The Definition of Trigger Safety
An external, passive safety which can be found on the face of some trigger designs (most notably found on Glock firearms).
It is intended to prevent the trigger from being pulled by objects which find their way into the trigger guard area.
19 Other Firearms Definitions You Need To Know
Slang word abreviation for Ammunition.
The speed of a projectile or a load of shot at the point that it exits the muzzle of a firearm, normally expressed feet per second.
Abbreviation for Concealed Firearms License.
A bullet not covered by a metal jacket or patch.
Anything that can be used in an offensive attack or in defense of an offensive attack. Guns are not necessarily weapons.
A gun can be used as a weapon, but so can a pencil, fist, car, a wad of paper or any other object used to attack or retaliate against an offensive attack. Even words can be used as a weapon.
Guns and other objects should be always called what they are; gun, rifle, pistol, pencil, knife, tomato or whatever they are. They should never be referred to as a weapon, EVER.
Some examples of the proper usage for the word "weapon" would be:
"One weapon used in the attack against the left flank was dirt clods".
"The marshmallow gun was the weapon of choice used in the accounting vs marketing skirmishes."
"The liberal leftists use words and restrictive controlling laws as weapons against the freedom of the people."
The forward portion of a bottlenecked cartridge case. Also the portion of a rifle chamber in which the neck of the cartridge case rests.
A firearm that is only capable of holding one shot at a time. Each round must be loaded into the chamber manually by hand before each shot.
The entire collection of moving parts which work together to fire the gun when the trigger is pulled.
It may include trigger springs, return springs, the trigger itself, the sear, disconnectors, and other parts.
On guns (mainly shotguns) that have two barrels, there is a trigger for each barrel that work independently from each other.
A bullet shape with a flat nose rather than a rounded one.
A rifle with a relatively short barrel.
The earliest type of gun, now also popular as modern-made replicas, in which blackpowder and projectile(s) are
separately loaded in through the muzzle. The term is often applied to cap-and-ball revolvers where the loading is
done not actually through the muzzle but through the open ends of the cylinder's chambers.
a type of fighting in which small units engage the enemy with personal weapons at very short range,
potentially to the point of hand-to-hand combat or fighting with hand weapons such as swords or knives.
Recoil operation is an operating mechanism used in locked-breech, autoloading firearms. As the name implies, these actions use the force of recoil to provide energy to cycle the action.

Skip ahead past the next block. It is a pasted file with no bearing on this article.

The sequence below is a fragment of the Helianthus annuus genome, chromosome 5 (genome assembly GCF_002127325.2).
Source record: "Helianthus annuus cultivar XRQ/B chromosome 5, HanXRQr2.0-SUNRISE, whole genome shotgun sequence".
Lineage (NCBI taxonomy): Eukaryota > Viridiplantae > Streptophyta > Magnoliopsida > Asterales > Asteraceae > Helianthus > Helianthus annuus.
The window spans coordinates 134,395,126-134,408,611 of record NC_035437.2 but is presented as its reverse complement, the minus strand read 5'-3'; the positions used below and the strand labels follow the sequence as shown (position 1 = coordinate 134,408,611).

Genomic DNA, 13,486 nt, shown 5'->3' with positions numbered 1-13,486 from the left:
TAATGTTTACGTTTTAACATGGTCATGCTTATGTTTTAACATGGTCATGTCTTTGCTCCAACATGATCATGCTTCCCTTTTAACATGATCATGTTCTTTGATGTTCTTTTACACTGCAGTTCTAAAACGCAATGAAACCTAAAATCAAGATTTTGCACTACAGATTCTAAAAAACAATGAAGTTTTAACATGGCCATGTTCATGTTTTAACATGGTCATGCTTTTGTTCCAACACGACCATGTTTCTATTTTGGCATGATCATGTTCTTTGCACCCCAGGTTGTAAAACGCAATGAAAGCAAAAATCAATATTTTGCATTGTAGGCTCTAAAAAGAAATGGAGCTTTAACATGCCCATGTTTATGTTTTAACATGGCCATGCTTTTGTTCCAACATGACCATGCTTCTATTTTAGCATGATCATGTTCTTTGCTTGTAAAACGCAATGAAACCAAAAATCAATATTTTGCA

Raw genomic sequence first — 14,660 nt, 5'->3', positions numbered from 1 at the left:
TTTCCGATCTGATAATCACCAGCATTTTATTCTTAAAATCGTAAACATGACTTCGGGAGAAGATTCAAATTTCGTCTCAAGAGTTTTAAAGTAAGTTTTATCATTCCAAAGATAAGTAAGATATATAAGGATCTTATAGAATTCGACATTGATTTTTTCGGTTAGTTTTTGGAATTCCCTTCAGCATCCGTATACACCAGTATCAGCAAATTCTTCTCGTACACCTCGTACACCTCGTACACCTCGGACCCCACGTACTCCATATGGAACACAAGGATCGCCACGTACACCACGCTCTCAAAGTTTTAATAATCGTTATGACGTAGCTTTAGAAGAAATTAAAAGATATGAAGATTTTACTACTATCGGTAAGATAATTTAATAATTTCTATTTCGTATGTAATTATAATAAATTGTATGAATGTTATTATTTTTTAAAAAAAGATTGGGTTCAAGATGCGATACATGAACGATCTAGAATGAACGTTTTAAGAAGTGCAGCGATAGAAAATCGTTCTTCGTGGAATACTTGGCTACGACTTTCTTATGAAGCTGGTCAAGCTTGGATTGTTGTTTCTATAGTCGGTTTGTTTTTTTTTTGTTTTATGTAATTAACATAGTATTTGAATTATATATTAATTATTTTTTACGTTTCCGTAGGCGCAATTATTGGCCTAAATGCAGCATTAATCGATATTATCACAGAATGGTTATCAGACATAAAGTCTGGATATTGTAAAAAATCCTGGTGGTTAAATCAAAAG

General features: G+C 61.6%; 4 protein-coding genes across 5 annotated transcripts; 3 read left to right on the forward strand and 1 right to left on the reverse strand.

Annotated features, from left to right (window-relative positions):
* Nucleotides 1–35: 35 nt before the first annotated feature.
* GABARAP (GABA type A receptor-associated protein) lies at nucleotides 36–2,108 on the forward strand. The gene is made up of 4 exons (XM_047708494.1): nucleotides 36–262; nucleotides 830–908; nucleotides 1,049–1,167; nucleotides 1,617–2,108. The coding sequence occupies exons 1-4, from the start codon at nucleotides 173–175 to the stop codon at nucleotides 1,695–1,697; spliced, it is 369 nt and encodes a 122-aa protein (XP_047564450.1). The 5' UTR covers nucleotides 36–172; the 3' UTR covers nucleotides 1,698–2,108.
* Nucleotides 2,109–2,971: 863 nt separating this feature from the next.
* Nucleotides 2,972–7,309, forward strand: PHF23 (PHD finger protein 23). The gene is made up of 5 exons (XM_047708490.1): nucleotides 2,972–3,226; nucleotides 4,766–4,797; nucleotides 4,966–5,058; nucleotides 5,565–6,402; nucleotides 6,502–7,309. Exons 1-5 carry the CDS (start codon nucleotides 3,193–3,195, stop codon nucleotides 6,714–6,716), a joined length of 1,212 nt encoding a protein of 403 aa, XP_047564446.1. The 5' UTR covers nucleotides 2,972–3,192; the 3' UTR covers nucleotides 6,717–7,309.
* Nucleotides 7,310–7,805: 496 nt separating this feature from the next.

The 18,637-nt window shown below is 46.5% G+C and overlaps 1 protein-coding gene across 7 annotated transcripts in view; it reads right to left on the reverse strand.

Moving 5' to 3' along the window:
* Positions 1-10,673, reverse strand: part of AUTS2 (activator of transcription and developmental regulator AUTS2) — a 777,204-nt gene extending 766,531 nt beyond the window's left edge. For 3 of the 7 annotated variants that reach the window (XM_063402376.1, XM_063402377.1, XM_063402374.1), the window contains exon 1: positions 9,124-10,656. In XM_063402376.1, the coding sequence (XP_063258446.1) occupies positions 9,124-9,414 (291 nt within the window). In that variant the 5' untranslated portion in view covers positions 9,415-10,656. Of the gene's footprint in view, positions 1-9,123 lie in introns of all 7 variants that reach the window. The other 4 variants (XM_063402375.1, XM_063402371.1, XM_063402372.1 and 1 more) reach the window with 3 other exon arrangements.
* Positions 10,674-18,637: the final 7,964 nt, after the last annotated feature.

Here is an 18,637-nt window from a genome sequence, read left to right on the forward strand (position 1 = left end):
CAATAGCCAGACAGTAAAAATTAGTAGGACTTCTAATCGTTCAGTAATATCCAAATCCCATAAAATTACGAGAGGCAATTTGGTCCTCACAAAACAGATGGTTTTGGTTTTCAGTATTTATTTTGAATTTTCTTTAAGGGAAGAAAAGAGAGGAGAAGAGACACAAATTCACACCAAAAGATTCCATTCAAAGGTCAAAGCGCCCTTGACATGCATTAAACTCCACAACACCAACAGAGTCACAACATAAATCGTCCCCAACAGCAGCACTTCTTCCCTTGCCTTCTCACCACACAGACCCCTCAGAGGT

An attachment to or integral part of the barrel that redirects some of the pressurized gas that propelled the bullet out
the muzzle to the sides and possibly rearwards from the direction of the bullet travel. This reduces the recoil of the firearm.
The lock that preceded the 'true' flintlock in both rifles and pistols in the 17th century.
Commonly used throughout Europe in the 1600s, it gained popular favor in the British and Dutch military.
A doglock carbine was the principal weapon of the harquebusier, the most numerous type of cavalry in the armies of Thirty Years War and the English Civil War era.
A device fitted inside the buttstock of a heavily-recoiling gun or rifle, usually containing mercury and a valve.
As the gun recoils, the mercury is displaced temporarily, increasing the duration, and thus diminishing the
perceived impact of the recoil. The added half-pound of weight doesn't hurt either.
A repeating firearm in which the ammunition is held in a multi-chambered cylinder, which is rotated to bring each chamber in line with
the barrel. Most revolvers are handguns, although shoulder-fired arms have been made using this sort of mechanism.
A needle gun is a bolt-action firearm (the first known type of bolt action rifle) that has a needle-like firing pin, which can pass through fully self-contained (paper) cartridge case to strike a percussion cap at the bullet base.
The first experimental needle gun was designed by Jean Samuel Pauly, a Swiss gunsmith, in 1812.
The first mass-produced needle gun was invented by the German gunsmith Johann Nicolaus von Dreyse, who, beginning in 1824, had conducted multiple experiments, and in 1836 produced the first viable breech loading gun model using a complete cartridge .